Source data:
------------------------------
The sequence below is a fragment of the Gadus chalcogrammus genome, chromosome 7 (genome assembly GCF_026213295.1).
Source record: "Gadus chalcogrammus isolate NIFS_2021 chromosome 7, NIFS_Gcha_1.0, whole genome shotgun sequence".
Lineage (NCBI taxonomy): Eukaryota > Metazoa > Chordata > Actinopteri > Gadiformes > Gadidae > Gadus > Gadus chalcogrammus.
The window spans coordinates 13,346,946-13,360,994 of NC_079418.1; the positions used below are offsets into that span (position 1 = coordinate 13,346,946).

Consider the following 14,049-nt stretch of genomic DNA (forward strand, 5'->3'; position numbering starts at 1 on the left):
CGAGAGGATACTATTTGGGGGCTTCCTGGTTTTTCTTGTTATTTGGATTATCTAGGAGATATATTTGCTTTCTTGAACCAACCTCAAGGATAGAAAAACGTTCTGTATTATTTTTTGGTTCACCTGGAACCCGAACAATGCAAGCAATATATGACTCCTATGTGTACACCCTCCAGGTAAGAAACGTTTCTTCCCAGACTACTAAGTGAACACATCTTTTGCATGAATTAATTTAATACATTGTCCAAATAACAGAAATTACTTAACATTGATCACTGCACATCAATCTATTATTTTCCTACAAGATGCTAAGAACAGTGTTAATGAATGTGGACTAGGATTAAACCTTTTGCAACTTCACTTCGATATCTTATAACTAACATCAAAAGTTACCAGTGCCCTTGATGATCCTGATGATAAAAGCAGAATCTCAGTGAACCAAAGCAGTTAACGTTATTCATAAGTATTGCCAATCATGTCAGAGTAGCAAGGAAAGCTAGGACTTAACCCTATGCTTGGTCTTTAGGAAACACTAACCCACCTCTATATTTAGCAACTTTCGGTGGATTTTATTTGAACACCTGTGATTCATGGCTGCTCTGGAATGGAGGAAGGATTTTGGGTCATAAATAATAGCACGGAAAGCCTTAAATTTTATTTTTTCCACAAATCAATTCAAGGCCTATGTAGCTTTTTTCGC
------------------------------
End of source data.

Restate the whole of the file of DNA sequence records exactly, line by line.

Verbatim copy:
The sequence below is a fragment of the Gadus chalcogrammus genome, chromosome 7 (genome assembly GCF_026213295.1).
Source record: "Gadus chalcogrammus isolate NIFS_2021 chromosome 7, NIFS_Gcha_1.0, whole genome shotgun sequence".
Lineage (NCBI taxonomy): Eukaryota > Metazoa > Chordata > Actinopteri > Gadiformes > Gadidae > Gadus > Gadus chalcogrammus.
The window spans coordinates 13,346,946-13,360,994 of NC_079418.1; the positions used below are offsets into that span (position 1 = coordinate 13,346,946).

Consider the following 14,049-nt stretch of genomic DNA (forward strand, 5'->3'; position numbering starts at 1 on the left):
CGAGAGGATACTATTTGGGGGCTTCCTGGTTTTTCTTGTTATTTGGATTATCTAGGAGATATATTTGCTTTCTTGAACCAACCTCAAGGATAGAAAAACGTTCTGTATTATTTTTTGGTTCACCTGGAACCCGAACAATGCAAGCAATATATGACTCCTATGTGTACACCCTCCAGGTAAGAAACGTTTCTTCCCAGACTACTAAGTGAACACATCTTTTGCATGAATTAATTTAATACATTGTCCAAATAACAGAAATTACTTAACATTGATCACTGCACATCAATCTATTATTTTCCTACAAGATGCTAAGAACAGTGTTAATGAATGTGGACTAGGATTAAACCTTTTGCAACTTCACTTCGATATCTTATAACTAACATCAAAAGTTACCAGTGCCCTTGATGATCCTGATGATAAAAGCAGAATCTCAGTGAACCAAAGCAGTTAACGTTATTCATAAGTATTGCCAATCATGTCAGAGTAGCAAGGAAAGCTAGGACTTAACCCTATGCTTGGTCTTTAGGAAACACTAACCCACCTCTATATTTAGCAACTTTCGGTGGATTTTATTTGAACACCTGTGATTCATGGCTGCTCTGGAATGGAGGAAGGATTTTGGGTCATAAATAATAGCACGGAAAGCCTTAAATTTTATTTTTTCCACAAATCAATTCAAGGCCTATGTAGCTTTTTTCGC